Redevelopment of the Predict: Breast Cancer website and recommendations for developing interfaces to support decision‐making
AuthorsFarmer, George D.; orcid: 0000-0003-2882-0310; email: email@example.com
Pearson, Mike; orcid: 0000-0002-8161-2660
Skylark, William J.; orcid: 0000-0002-3375-2669
Freeman, Alexandra L. J.; orcid: 0000-0002-4115-161X
Spiegelhalter, David J.; orcid: 0000-0001-9350-6745
MetadataShow full item record
AbstractAbstract: Objectives: To develop a new interface for the widely used prognostic breast cancer tool: Predict: Breast Cancer. To facilitate decision‐making around post‐surgery breast cancer treatments. To derive recommendations for communicating the outputs of prognostic models to patients and their clinicians. Method: We employed a user‐centred design process comprised of background research and iterative testing of prototypes with clinicians and patients. Methods included surveys, focus groups and usability testing. Results: The updated interface now caters to the needs of a wider audience through the addition of new visualisations, instantaneous updating of results, enhanced explanatory information and the addition of new predictors and outputs. A programme of future research was identified and is now underway, including the provision of quantitative data on the adverse effects of adjuvant breast cancer treatments. Based on our user‐centred design process, we identify six recommendations for communicating the outputs of prognostic models including the need to contextualise statistics, identify and address gaps in knowledge, and the critical importance of engaging with prospective users when designing communications. Conclusions: For prognostic algorithms to fulfil their potential to assist with decision‐making they need carefully designed interfaces. User‐centred design puts patients and clinicians needs at the forefront, allowing them to derive the maximum benefit from prognostic models.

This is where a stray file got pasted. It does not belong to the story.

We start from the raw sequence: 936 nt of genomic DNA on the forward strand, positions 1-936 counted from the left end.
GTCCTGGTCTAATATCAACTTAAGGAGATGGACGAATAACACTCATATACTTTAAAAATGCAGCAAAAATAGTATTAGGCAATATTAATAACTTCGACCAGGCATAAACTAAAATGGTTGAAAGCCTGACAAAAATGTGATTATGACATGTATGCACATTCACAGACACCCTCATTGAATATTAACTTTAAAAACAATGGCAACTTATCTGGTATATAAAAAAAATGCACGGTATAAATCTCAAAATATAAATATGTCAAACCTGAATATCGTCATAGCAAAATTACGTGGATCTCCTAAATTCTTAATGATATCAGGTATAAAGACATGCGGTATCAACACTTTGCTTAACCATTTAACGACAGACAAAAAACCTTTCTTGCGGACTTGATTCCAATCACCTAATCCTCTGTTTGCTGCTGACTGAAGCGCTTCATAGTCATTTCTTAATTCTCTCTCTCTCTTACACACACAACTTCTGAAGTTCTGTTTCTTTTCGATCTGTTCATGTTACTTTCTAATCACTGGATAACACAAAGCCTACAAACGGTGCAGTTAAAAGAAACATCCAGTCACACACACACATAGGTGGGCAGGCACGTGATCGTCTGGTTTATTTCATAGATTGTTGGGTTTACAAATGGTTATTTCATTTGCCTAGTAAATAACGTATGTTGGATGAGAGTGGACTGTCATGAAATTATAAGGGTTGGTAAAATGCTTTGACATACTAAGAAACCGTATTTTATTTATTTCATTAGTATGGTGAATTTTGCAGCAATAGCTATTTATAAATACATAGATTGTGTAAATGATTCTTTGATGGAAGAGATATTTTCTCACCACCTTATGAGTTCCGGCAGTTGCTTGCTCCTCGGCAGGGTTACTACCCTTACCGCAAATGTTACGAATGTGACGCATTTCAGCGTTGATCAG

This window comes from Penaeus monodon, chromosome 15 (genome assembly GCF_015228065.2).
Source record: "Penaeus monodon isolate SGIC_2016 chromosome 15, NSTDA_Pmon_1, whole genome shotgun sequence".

DescriptionFrom Wiley via Jisc Publications Router
History: received 2020-11-20, rev-recd 2021-05-30, accepted 2021-05-31, pub-electronic 2021-06-21
Article version: VoR
Publication status: Published
Funder: David and Claudia Harding Foundation
Funder: Wellcome ISSF; Grant(s): 204796/Z/16/Z
Showing items related by title, author, creator and subject.
No Difference in Penetrance between Truncating and Missense/Aberrant Splicing Pathogenic Variants in MLH1 and MSH2: A Prospective Lynch Syndrome Database StudyDominguez-Valentin, Mev; orcid: 0000-0001-7856-0057; email: Mev.Dominguez.Valentin@rr-research.no; Plazzer, John-Paul; orcid: 0000-0001-5114-4301; email: firstname.lastname@example.org; Sampson, Julian R.; email: Sampson@cardiff.ac.uk; Engel, Christoph; orcid: 0000-0002-7247-282X; email: email@example.com; Aretz, Stefan; orcid: 0000-0002-5228-1890; email: firstname.lastname@example.org; Jenkins, Mark A.; email: email@example.com; Sunde, Lone; email: firstname.lastname@example.org; Bernstein, Inge; email: email@example.com; Capella, Gabriel; orcid: 0000-0002-4669-7320; email: firstname.lastname@example.org; Balaguer, Francesc; orcid: 0000-0002-0206-0539; email: email@example.com; et al. (MDPI, 2021-06-28)Background. Lynch syndrome is the most common genetic predisposition for hereditary cancer. Carriers of pathogenic changes in mismatch repair (MMR) genes have an increased risk of developing colorectal (CRC), endometrial, ovarian, urinary tract, prostate, and other cancers, depending on which gene is malfunctioning. In Lynch syndrome, differences in cancer incidence (penetrance) according to the gene involved have led to the stratification of cancer surveillance. By contrast, any differences in penetrance determined by the type of pathogenic variant remain unknown. Objective. To determine cumulative incidences of cancer in carriers of truncating and missense or aberrant splicing pathogenic variants of the MLH1 and MSH2 genes. Methods. Carriers of pathogenic variants of MLH1 (path_MLH1) and MSH2 (path_MSH2) genes filed in the Prospective Lynch Syndrome Database (PLSD) were categorized as truncating or missense/aberrant splicing according to the InSiGHT criteria for pathogenicity. Results. Among 5199 carriers, 1045 had missense or aberrant splicing variants, and 3930 had truncating variants. Prospective observation years for the two groups were 8205 and 34,141 years, respectively, after which there were no significant differences in incidences for cancer overall or for colorectal cancer or endometrial cancers separately. Conclusion. Truncating and missense or aberrant splicing pathogenic variants were associated with similar average cumulative incidences of cancer in carriers of path MLH1 and path_MSH2.